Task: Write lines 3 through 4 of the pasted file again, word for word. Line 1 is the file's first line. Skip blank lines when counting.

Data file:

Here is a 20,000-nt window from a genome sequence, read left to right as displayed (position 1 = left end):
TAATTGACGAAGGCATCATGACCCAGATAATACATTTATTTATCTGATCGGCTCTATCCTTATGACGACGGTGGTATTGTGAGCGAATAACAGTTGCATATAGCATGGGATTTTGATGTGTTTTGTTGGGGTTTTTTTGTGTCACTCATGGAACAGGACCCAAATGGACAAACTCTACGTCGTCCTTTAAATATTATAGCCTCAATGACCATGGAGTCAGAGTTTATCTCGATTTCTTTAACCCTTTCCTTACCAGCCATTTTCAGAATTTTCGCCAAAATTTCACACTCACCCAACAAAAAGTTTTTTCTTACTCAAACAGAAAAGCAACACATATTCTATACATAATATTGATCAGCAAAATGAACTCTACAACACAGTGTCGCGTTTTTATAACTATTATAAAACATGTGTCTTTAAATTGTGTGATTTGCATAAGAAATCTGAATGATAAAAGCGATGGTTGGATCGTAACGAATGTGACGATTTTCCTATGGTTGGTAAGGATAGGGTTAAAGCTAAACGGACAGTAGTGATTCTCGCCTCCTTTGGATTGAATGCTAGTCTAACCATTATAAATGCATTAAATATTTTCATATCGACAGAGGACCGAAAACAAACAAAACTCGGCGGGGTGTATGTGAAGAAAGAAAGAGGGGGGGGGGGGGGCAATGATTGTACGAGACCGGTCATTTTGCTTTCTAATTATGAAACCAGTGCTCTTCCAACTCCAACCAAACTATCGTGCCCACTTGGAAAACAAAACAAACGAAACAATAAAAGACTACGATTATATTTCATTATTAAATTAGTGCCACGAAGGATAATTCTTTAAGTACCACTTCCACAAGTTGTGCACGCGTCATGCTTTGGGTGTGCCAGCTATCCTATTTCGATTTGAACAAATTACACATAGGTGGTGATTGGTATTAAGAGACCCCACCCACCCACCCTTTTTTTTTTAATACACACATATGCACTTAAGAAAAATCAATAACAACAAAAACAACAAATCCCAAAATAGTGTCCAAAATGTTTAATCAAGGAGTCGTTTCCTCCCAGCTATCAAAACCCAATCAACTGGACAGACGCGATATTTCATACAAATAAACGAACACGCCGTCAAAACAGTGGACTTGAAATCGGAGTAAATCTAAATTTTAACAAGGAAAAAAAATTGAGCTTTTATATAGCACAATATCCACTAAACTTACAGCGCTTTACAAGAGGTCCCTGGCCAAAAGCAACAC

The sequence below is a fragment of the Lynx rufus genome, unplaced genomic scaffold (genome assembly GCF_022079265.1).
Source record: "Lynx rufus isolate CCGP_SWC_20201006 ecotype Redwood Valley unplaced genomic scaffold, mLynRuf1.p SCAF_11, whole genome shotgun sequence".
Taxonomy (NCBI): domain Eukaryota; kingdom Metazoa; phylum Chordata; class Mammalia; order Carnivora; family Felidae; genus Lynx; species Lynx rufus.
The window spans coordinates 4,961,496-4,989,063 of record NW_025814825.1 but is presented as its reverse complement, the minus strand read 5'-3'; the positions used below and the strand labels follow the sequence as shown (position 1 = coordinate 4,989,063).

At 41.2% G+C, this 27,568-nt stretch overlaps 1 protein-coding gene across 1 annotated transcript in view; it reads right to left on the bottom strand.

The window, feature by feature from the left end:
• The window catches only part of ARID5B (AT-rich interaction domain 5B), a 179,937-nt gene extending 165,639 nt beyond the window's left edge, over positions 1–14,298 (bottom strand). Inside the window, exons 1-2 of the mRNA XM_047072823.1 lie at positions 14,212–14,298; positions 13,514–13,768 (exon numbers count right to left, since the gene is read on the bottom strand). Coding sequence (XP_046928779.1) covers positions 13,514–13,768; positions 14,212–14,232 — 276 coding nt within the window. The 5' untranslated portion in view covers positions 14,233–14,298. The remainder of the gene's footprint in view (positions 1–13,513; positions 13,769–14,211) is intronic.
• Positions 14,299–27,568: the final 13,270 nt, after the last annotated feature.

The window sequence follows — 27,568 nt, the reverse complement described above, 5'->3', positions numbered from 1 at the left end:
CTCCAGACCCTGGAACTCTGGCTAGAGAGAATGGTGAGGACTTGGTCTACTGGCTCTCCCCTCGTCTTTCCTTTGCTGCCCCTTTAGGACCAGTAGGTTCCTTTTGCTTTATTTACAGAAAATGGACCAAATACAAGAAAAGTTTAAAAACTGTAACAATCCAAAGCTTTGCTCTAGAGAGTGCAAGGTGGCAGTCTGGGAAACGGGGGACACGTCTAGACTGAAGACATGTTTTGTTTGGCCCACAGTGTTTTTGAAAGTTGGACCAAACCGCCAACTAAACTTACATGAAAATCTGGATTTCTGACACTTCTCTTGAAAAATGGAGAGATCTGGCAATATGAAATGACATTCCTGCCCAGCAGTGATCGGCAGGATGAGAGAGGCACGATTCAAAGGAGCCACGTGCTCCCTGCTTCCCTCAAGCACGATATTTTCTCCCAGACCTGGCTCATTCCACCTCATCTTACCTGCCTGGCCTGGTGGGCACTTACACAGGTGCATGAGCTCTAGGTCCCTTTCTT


The sequence below is a fragment of the Lynx rufus genome, unplaced genomic scaffold (genome assembly GCF_022079265.1).
Source record: "Lynx rufus isolate CCGP_SWC_20201006 ecotype Redwood Valley unplaced genomic scaffold, mLynRuf1.p SCAF_11, whole genome shotgun sequence".